New Delhi: Finance minister Arun Jaitley said on Saturday that moderate taxes and high evasion could not coexist, as speculation continued over the rate of the proposed goods and services tax (GST).
Responding to calls for keeping the good and services tax (GST) rates in 17- 18 per cent range, he said industry and business must pay due taxes. They must also repay loans taken from banks. Without this, the country’s economy can’t function. If all pay taxes, rates can be brought down further. More the evasion and exemptions, higher will be tax rates, Jaitley said addressing the Bhartiya Janata Party (BJP) workers in Vileparle, western suburb of Mumbai.
BJP Mumbai unit President Ashish Shelar in his speech made plea for keeping the GST rate below 17 per cent. “So, moderate tax rates and evasion cannot coexist. When we evade taxes, it also bring aberrations in tax structures,” finance minister said.
Parliament passed amendment to the Constitution to introduce GST in the monsoon session. This will have to be ratified by atleast half states in the country. The data from assessment year 2012-13 show that large number of persons who file returns do not pay taxes. Taxpayers base has to expand, he added.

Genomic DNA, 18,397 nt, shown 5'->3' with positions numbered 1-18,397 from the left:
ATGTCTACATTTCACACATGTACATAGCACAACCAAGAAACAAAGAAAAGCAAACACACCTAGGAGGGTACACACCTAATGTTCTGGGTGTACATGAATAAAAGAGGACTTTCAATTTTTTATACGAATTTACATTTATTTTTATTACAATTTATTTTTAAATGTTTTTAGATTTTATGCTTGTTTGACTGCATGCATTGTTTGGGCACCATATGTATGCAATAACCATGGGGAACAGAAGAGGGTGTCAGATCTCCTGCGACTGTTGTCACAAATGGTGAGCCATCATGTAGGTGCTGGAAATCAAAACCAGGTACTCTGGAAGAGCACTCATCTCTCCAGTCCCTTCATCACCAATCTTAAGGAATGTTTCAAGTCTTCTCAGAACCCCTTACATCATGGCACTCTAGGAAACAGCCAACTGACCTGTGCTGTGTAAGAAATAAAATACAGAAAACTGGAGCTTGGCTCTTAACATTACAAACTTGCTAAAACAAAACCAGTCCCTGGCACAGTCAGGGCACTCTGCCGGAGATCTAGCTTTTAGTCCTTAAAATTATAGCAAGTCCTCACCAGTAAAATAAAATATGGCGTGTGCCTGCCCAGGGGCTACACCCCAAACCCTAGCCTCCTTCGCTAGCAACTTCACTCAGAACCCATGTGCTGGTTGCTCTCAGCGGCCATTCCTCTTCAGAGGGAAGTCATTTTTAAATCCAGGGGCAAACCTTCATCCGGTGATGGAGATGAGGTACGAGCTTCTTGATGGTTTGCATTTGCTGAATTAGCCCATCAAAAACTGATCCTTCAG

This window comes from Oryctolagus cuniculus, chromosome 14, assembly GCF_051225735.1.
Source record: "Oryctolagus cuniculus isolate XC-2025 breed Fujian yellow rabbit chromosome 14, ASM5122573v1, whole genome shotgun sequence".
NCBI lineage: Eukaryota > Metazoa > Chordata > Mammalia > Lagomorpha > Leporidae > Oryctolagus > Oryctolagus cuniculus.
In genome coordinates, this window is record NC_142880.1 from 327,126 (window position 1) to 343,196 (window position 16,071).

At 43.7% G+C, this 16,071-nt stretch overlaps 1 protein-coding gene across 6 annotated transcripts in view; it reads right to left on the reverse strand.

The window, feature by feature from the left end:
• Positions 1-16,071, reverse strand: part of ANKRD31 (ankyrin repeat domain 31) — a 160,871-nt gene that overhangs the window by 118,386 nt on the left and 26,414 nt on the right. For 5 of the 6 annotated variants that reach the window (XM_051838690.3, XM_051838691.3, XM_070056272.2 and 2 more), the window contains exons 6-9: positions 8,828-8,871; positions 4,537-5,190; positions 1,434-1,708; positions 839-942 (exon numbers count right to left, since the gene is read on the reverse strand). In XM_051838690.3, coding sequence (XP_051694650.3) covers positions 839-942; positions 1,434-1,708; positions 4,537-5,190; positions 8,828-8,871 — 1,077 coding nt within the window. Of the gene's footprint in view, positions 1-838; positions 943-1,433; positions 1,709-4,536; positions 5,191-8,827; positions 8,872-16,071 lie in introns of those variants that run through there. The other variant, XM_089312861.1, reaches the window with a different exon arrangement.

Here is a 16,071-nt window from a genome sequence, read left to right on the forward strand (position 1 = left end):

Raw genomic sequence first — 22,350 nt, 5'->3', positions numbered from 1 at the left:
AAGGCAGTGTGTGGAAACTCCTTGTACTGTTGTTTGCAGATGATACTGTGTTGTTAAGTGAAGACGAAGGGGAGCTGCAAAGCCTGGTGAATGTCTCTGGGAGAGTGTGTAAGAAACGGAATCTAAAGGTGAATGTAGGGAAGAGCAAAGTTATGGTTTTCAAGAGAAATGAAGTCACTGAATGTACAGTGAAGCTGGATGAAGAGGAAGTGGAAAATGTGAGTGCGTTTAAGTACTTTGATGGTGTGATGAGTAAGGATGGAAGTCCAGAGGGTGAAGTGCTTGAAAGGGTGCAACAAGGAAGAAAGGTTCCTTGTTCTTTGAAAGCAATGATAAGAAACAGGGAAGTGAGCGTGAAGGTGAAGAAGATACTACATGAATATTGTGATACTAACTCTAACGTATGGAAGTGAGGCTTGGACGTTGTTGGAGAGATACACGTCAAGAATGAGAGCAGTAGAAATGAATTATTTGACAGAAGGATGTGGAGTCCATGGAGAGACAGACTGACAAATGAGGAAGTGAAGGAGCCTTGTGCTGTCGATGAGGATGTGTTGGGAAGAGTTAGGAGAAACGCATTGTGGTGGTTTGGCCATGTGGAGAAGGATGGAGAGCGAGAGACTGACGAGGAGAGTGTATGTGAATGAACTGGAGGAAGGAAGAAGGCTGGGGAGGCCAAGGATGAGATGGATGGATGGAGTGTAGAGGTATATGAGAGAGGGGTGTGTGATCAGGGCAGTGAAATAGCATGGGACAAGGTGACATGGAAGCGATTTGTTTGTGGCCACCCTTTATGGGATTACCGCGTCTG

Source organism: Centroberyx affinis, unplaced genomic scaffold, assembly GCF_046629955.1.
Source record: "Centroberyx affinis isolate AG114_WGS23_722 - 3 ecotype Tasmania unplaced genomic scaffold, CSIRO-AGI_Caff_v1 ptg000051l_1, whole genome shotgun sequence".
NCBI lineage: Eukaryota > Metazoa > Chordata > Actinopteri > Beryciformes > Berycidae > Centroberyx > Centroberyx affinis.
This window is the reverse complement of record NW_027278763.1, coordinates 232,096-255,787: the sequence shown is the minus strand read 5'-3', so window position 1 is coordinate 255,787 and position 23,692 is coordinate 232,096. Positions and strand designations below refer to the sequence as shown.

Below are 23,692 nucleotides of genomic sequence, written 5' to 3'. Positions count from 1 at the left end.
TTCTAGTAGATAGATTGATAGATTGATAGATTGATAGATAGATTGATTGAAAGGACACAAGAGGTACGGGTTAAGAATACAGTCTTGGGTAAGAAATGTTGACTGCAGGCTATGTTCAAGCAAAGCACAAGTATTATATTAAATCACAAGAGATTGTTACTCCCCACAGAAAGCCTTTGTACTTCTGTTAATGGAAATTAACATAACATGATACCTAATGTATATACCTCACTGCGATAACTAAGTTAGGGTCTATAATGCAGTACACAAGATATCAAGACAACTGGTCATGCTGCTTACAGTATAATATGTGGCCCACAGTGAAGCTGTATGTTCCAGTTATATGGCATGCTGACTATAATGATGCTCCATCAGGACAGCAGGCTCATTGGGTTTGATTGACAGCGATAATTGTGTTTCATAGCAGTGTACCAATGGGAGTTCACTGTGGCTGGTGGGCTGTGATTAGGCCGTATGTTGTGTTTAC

After important tax reform (GST regime), now government will focus on strengthening banks, he said. He, however, did not elaborate on steps to strengthen banks, especially public sector banks (PSBs).
The government will infuse Rs 25,000 crore in 2016-17 in PSBs. Similar amount was invested in 2015-16. The government has committed a total Rs 70,000 crore for capital infusion, while pegging the total requirement at Rs 1,80,000 crore for PSBs.
Most PSBs are reeling under the pressure of bad loans and high credit costs. With large amounts to be set aside as provision for bad loans, listed PSBs, as a group, posted a net loss in the June quarter, third such in their loss- making run.
The net combined loss for the 25 listed PSBs was Rs 1,193 crore in the first quarter ended June 2016, as against a net profit of Rs 9,449 crore in the same period of 2015.
The credit growth has been tepid from many quarters, affecting interest income and a surge in slippages, warranting huge provisions and reversal of interest income.